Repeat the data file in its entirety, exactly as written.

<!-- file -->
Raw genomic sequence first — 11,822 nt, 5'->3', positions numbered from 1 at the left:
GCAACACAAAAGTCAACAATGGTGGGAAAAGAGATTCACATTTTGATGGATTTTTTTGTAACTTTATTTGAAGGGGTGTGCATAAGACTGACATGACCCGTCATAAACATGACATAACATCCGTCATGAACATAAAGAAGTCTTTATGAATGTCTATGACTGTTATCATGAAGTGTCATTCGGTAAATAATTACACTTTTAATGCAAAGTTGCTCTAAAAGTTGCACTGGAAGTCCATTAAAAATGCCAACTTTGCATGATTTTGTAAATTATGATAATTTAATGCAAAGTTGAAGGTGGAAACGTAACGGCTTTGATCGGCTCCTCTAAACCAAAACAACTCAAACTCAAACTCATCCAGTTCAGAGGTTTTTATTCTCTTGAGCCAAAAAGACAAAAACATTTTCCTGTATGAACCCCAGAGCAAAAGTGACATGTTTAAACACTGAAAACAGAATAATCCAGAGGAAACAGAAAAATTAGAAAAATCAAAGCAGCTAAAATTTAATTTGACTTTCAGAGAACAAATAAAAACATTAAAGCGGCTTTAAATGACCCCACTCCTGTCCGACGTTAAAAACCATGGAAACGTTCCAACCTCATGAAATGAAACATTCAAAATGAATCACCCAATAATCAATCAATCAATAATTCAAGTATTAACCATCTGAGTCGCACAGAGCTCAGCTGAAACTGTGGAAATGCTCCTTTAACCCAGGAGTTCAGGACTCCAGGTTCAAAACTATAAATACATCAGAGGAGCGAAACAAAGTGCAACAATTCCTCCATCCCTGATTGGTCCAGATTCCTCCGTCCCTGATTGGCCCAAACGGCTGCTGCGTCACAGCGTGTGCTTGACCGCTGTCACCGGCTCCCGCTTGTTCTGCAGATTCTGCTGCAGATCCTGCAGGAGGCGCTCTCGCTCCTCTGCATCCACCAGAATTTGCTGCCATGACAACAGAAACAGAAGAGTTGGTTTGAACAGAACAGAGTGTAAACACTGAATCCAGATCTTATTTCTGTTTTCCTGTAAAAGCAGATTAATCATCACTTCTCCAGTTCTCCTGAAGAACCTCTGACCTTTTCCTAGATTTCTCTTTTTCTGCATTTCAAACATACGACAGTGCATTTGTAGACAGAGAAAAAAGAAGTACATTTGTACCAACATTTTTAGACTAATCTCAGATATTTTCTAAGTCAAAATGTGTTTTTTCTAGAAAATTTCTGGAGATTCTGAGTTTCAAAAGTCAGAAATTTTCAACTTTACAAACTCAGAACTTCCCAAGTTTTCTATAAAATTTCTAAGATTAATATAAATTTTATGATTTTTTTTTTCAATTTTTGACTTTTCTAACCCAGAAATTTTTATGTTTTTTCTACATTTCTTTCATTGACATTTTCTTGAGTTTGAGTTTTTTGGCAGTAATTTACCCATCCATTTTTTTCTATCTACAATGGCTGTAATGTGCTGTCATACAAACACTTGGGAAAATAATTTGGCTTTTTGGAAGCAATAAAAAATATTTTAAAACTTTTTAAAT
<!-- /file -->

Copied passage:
Raw genomic sequence first — 11,822 nt, 5'->3', positions numbered from 1 at the left:
GCAACACAAAAGTCAACAATGGTGGGAAAAGAGATTCACATTTTGATGGATTTTTTTGTAACTTTATTTGAAGGGGTGTGCATAAGACTGACATGACCCGTCATAAACATGACATAACATCCGTCATGAACATAAAGAAGTCTTTATGAATGTCTATGACTGTTATCATGAAGTGTCATTCGGTAAATAATTACACTTTTAATGCAAAGTTGCTCTAAAAGTTGCACTGGAAGTCCATTAAAAATGCCAACTTTGCATGATTTTGTAAATTATGATAATTTAATGCAAAGTTGAAGGTGGAAACGTAACGGCTTTGATCGGCTCCTCTAAACCAAAACAACTCAAACTCAAACTCATCCAGTTCAGAGGTTTTTATTCTCTTGAGCCAAAAAGACAAAAACATTTTCCTGTATGAACCCCAGAGCAAAAGTGACATGTTTAAACACTGAAAACAGAATAATCCAGAGGAAACAGAAAAATTAGAAAAATCAAAGCAGCTAAAATTTAATTTGACTTTCAGAGAACAAATAAAAACATTAAAGCGGCTTTAAATGACCCCACTCCTGTCCGACGTTAAAAACCATGGAAACGTTCCAACCTCATGAAATGAAACATTCAAAATGAATCACCCAATAATCAATCAATCAATAATTCAAGTATTAACCATCTGAGTCGCACAGAGCTCAGCTGAAACTGTGGAAATGCTCCTTTAACCCAGGAGTTCAGGACTCCAGGTTCAAAACTATAAATACATCAGAGGAGCGAAACAAAGTGCAACAATTCCTCCATCCCTGATTGGTCCAGATTCCTCCGTCCCTGATTGGCCCAAACGGCTGCTGCGTCACAGCGTGTGCTTGACCGCTGTCACCGGCTCCCGCTTGTTCTGCAGATTCTGCTGCAGATCCTGCAGGAGGCGCTCTCGCTCCTCTGCATCCACCAGAATTTGCTGCCATGACAACAGAAACAGAAGAGTTGGTTTGAACAGAACAGAGTGTAAACACTGAATCCAGATCTTATTTCTGTTTTCCTGTAAAAGCAGATTAATCATCACTTCTCCAGTTCTCCTGAAGAACCTCTGACCTTTTCCTAGATTTCTCTTTTTCTGCATTTCAAACATACGACAGTGCATTTGTAGACAGAGAAAAAAGAAGTACATTTGTACCAACATTTTTAGACTAATCTCAGATATTTTCTAAGTCAAAATGTGTTTTTTCTAGAAAATTTCTGGAGATTCTGAGTTTCAAAAGTCAGAAATTTTCAACTTTACAAACTCAGAACTTCCCAAGTTTTCTATAAAATTTCTAAGATTAATATAAATTTTATGATTTTTTTTTTCAATTTTTGACTTTTCTAACCCAGAAATTTTTATGTTTTTTCTACATTTCTTTCATTGACATTTTCTTGAGTTTGAGTTTTTTGGCAGTAATTTACCCATCCATTTTTTTCTATCTACAATGGCTGTAATGTGCTGTCATACAAACACTTGGGAAAATAATTTGGCTTTTTGGAAGCAATAAAAAATATTTTAAAACTTTTTAAAT